I’ve always been a fan of Star Trek, specifically the “Next Generation” series, so when my son got a build-your-own toy-brick U.S.S. Enterprise last Christmas I was pretty excited, because I figured it was something that he and I could have fun doing together. Like many of our toys (lest we be overwhelmed by them), it was put up on a shelf for future use, and according to the “out-of-sight, out-of-mind” rule it was promptly forgotten. Fast-forward to a few days ago, when I found it in the closet and my eyes lit up. “Hey!” I said to my boy, “Let’s build THIS tomorrow!” “Yeeeah!” He said. It was a date.
During our time building the toy-brick star ship, I learned a few things. The first thing I learned is that the shape of the Enterprise does not facilitate easy toy-brick construction. There are a lot of curves and skinny places on the ship, which sometimes means that when you press down on one part to put the bricks together, another part that you had just worked very hard on will fall apart and cause you to get very creative with your swear words in front of your children (“SHIP! … MOTHER … MOTHER SHIP!”)
The second thing that I learned is that having your other child, too young for this activity, encircling your workspace like a vulture while you are trying to guard all the tiny pieces that you will need for the ship to actually be assemble-able is VERY stressful, and makes the whole process not at all relaxing. From the beginning to the end of this days-long project I had nightmares about the sound that the little odd-shaped pieces make when they fall to the kitchen floor, when you can hear them bouncing around and landing who knows where, and you look up from your careful construction work and see your five-year-old standing there looking guilty as hell. We tried to find things for her to “help” with, to keep her occupied, but, alas, her lack of patience mixed with her lack of fine motor control resulted in pretty much everyone being miserable when she “helped.” Cue copious amounts of My Little Pony on Netflix.
The final thing that I learned is that it requires adult-strength to really press down hard enough on all those pieces in order to get them to actually hold together, which resulted in a somewhat frustrated seven-year-old, and a somewhat panicked 30-something year old. Because, you see, somewhere along the way this ship became MY ship, and I wanted it to be perfect, and I began to dream of my children going to sleep so I would actually get to PLAY with it. So when it came to putting the pieces together, it took everything I could muster to remind myself that this was my seven-year-old’s toy, and not my toy. This was especially important to remember when it came time to apply the stickers. You know, those tiny, fit-to-size, clear plastic stickers they provide with models, the stickers that give you ONE SHOT to apply them precisely in the exact right location, and if you mess it up, you’re basically screwed. They adhere to that plastic like a group of tweens to the latest vampire-themed romance novel, so GOOD LUCK separating them without dealing with some pretty severe angst.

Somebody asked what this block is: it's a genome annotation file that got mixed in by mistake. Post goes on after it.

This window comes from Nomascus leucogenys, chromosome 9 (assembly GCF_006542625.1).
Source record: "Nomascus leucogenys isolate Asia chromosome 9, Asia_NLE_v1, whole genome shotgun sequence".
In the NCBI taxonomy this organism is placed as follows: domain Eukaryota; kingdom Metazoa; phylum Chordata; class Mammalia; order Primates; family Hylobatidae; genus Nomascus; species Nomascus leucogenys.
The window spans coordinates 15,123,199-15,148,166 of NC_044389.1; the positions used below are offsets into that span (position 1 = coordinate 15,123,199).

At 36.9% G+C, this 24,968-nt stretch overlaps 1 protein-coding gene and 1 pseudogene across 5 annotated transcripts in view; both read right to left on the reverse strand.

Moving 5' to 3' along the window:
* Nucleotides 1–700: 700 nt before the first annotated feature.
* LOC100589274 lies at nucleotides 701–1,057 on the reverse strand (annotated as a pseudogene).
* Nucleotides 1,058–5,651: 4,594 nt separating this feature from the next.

I watched in horror as my son peeled a sticker off the paper, getting his fingers all over the sticky side. I held my breath as he crookedly positioned each sticker over its final resting place. I fought every urge to grab them and place them properly as I watched him move them closer and closer towards the ship. I silently cringed as he stuck them on and attempted in vain to smooth out the many wrinkles that resulted.
As it turns out, I had to let a lot of things go during that project, in favour of letting my seven-year-old feel proud of something that he had worked hard to build, even if it ended up being less-than perfect. And I enjoyed watching him joyfully play afterwards with the Star Trek characters in their newly-constructed, perfectly-imperfect ship. “I’m so excited!” He kept saying to me as we worked on it, “It’s looking really good!”
In the end I have had to agree — it looks pretty darn good. For him it is a work of art — a crooked-stickered masterpiece, and he was it’s primary engineer. For me it is so much more than just the Federation’s flagship — is a monument to letting go and deciding that it’s not all about me, even if it IS Star-Trek themed and even if I AM the only one in this family who knows the difference between a Necelle and a Photon Torpedo Tube. Which I totally am.